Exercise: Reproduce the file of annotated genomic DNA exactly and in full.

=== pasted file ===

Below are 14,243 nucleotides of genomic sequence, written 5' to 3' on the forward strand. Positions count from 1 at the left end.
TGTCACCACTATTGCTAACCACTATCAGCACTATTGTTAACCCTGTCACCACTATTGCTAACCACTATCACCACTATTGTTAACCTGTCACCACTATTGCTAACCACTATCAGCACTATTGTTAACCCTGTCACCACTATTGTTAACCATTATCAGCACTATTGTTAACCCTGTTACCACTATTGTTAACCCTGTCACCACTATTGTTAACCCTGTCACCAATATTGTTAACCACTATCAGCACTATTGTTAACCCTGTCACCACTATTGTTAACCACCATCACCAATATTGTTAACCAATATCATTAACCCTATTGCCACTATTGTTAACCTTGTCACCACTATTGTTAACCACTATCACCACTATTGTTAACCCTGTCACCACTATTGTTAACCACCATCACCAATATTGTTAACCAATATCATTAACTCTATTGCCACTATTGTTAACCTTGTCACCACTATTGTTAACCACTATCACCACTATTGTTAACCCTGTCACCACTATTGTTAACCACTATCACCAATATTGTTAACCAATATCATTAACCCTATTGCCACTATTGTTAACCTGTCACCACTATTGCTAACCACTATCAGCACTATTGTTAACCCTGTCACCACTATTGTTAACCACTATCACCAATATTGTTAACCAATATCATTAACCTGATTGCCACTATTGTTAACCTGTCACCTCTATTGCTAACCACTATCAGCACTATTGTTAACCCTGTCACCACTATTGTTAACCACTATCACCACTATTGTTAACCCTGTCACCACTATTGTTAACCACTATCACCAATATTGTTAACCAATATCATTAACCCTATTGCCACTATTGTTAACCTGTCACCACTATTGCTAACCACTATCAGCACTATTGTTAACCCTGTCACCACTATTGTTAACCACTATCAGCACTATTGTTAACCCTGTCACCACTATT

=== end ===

Below are 14,243 nucleotides of genomic sequence, written 5' to 3' on the forward strand. Positions count from 1 at the left end.
TGTCACCACTATTGCTAACCACTATCAGCACTATTGTTAACCCTGTCACCACTATTGCTAACCACTATCACCACTATTGTTAACCTGTCACCACTATTGCTAACCACTATCAGCACTATTGTTAACCCTGTCACCACTATTGTTAACCATTATCAGCACTATTGTTAACCCTGTTACCACTATTGTTAACCCTGTCACCACTATTGTTAACCCTGTCACCAATATTGTTAACCACTATCAGCACTATTGTTAACCCTGTCACCACTATTGTTAACCACCATCACCAATATTGTTAACCAATATCATTAACCCTATTGCCACTATTGTTAACCTTGTCACCACTATTGTTAACCACTATCACCACTATTGTTAACCCTGTCACCACTATTGTTAACCACCATCACCAATATTGTTAACCAATATCATTAACTCTATTGCCACTATTGTTAACCTTGTCACCACTATTGTTAACCACTATCACCACTATTGTTAACCCTGTCACCACTATTGTTAACCACTATCACCAATATTGTTAACCAATATCATTAACCCTATTGCCACTATTGTTAACCTGTCACCACTATTGCTAACCACTATCAGCACTATTGTTAACCCTGTCACCACTATTGTTAACCACTATCACCAATATTGTTAACCAATATCATTAACCTGATTGCCACTATTGTTAACCTGTCACCTCTATTGCTAACCACTATCAGCACTATTGTTAACCCTGTCACCACTATTGTTAACCACTATCACCACTATTGTTAACCCTGTCACCACTATTGTTAACCACTATCACCAATATTGTTAACCAATATCATTAACCCTATTGCCACTATTGTTAACCTGTCACCACTATTGCTAACCACTATCAGCACTATTGTTAACCCTGTCACCACTATTGTTAACCACTATCAGCACTATTGTTAACCCTGTCACCACTATT